November 14, 2017

My (small press) writing day

A few weeks ago, rob mclennan published my entry for his latest project “My (small press) writing day“. He’s doing a Canadian version of The Guardian‘s “My Writing Day”. You’d think these essays would start to sound the same after a while, but the range of expression is astounding. Posts come out every other day and do double duty as inspiration or commiseration, depending on your mood at the time. Within a discipline that can be isolating, it’s reassuring to know someone else is struggling with the same issues. My current favourite is from the grim yet funny Paul Carlucci, who had better hope his current employer doesn’t read it! Here’s my post, published by rob on October 21, 2017. Oscar Martens: My (small press) writing day…in 1993 I have to go back that far to recall my ideal writing situation. I’m marginally employed in Ottawa, working temp gigs at various Federal institutions such as the Public Service Commission, and the Department of Defence. I’m living in the lower level of my father’s townhouse on Britannia Bay. I pay $200/mo in rent. The forced air heating doesn’t really make it to my room due to faulty ductwork, but I have […]
October 24, 2017

Rob Taylor, a blatant self-promoter since 2006

Rob Taylor is the author of the poetry collections “Oh Not So Great”: Poems from the Depression Project (Leaf Press, 2017), The News (Gaspereau Press, 2016) and The Other Side of Ourselves (Cormorant Books, 2011). The News was a finalist for the 2017 Dorothy Livesay Poetry Prize, and The Other Side of Ourselves won the 2010 Alfred G. Bailey Prize. In 2015 Rob received the City of Vancouver’s Mayor’s Arts Award for the Literary Arts, as an emerging artist. He lives in Vancouver with his wife and son, where he coordinates the Dead Poets Reading Series. Bill Gates and Warren Buffett were both asked to write a single word on a slip of paper to describe the key to their success. They both wrote “focus”. You’re a prolific producer, the coordinator of the Dead Poets Reading Series, a blogger, and a teacher. Is focus the key to your production? My wife just told me this evening, as I tried for the third time to install drapes in our new apartment, that my one redeeming quality was my perseverance. Ok, I added the “one redeeming quality” part, but I’m sure that’s what she was implying. I do everything wrong. I […]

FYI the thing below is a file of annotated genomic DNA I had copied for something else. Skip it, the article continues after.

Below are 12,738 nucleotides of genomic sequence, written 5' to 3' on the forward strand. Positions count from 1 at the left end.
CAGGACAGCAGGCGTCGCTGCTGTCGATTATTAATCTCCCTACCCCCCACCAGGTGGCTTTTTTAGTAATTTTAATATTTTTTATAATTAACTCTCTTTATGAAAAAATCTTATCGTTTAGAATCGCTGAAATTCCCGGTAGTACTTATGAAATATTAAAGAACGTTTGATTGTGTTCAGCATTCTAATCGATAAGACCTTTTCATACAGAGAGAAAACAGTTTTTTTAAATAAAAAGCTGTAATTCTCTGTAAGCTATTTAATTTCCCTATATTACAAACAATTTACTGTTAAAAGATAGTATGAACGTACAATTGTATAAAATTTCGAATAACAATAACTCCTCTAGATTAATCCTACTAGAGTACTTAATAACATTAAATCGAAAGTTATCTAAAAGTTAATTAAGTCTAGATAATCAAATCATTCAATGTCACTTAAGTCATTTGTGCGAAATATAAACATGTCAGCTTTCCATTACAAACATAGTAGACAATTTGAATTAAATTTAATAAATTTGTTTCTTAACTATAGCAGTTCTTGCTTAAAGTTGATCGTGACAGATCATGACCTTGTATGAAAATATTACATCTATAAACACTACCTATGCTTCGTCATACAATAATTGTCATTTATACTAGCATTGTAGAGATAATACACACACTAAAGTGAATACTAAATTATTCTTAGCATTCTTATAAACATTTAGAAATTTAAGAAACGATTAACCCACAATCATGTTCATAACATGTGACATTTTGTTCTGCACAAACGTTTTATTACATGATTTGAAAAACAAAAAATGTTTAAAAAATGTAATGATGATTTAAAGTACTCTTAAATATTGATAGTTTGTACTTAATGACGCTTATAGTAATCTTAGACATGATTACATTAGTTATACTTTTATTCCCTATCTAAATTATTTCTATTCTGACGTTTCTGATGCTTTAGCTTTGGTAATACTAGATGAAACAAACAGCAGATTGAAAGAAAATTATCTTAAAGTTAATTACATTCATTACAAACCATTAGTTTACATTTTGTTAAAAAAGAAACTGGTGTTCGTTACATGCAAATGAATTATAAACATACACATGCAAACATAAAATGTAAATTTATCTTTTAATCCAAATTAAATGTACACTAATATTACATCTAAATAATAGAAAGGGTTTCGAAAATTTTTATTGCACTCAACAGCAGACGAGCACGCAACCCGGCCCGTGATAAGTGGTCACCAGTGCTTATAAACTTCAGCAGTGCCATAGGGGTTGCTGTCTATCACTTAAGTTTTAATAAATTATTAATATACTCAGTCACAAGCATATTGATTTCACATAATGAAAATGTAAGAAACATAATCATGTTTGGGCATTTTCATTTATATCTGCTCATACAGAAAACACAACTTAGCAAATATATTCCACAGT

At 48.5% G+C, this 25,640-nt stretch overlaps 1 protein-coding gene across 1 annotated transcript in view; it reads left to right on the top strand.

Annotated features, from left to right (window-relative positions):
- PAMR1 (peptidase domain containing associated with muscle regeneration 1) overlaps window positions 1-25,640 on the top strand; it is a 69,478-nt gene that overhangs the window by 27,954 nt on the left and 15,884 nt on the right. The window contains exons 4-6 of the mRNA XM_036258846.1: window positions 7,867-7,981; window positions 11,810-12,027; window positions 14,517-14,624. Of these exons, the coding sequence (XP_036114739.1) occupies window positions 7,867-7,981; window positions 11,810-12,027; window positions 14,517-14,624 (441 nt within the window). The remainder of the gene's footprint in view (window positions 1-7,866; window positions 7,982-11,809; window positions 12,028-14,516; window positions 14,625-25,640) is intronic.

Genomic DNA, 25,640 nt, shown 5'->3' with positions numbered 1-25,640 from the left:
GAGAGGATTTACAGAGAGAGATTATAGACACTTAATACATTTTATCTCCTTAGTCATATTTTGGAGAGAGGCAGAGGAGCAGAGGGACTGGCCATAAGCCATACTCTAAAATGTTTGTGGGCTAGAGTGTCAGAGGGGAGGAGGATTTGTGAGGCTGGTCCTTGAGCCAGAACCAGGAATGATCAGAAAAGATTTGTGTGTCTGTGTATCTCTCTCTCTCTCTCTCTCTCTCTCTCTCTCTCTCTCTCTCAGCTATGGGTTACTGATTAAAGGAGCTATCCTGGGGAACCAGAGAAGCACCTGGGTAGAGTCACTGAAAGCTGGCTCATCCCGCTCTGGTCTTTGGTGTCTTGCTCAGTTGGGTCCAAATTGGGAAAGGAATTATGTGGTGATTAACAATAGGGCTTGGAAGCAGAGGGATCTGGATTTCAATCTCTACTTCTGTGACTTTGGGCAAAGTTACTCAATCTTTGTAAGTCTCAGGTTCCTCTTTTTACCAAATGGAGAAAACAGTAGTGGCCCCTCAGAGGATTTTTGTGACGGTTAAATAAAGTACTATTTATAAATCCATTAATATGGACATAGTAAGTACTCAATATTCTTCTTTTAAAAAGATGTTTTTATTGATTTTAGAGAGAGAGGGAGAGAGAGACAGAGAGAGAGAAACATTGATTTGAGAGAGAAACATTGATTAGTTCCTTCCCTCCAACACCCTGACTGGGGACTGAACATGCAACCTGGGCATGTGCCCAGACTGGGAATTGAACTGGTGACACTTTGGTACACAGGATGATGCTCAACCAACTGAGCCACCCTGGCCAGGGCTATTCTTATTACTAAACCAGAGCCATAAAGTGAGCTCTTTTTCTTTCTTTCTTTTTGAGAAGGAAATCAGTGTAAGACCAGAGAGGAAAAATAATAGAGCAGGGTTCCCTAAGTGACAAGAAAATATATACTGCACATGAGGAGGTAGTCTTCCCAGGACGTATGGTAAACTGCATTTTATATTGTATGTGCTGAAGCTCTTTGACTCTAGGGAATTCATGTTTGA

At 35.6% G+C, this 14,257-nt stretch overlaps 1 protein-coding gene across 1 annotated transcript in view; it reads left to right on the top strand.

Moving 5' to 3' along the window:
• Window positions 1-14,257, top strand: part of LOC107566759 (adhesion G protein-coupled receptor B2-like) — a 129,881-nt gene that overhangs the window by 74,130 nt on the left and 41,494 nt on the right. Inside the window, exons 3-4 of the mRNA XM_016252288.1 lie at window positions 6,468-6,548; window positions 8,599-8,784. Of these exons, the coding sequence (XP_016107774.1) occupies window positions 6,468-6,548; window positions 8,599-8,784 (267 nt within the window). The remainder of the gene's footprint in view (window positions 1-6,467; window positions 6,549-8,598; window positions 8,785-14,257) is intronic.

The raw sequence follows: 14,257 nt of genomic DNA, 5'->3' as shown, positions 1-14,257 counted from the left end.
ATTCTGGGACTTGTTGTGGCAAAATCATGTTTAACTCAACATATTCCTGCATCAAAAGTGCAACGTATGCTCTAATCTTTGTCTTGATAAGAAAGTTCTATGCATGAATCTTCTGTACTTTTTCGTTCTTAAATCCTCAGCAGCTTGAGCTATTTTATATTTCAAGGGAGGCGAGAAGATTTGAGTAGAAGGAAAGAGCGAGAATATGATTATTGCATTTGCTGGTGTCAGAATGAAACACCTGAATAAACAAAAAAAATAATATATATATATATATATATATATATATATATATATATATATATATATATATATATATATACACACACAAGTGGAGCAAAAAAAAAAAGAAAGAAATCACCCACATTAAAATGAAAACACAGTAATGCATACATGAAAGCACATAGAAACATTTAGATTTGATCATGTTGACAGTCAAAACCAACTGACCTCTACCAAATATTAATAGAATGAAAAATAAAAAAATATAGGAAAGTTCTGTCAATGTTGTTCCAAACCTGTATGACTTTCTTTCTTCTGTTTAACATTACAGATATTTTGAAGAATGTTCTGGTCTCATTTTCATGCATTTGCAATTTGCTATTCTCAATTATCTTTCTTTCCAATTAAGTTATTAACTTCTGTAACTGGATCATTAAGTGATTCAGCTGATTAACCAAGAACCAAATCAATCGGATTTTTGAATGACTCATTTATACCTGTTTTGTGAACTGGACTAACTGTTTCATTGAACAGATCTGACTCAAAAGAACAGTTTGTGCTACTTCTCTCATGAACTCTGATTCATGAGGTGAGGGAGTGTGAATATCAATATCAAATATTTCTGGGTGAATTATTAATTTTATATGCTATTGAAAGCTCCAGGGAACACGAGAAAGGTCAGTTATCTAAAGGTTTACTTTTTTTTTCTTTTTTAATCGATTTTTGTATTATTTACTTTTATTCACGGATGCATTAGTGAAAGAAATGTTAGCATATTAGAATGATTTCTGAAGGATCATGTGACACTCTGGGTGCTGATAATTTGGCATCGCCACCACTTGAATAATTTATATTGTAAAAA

October 2, 2017

Beautiful lies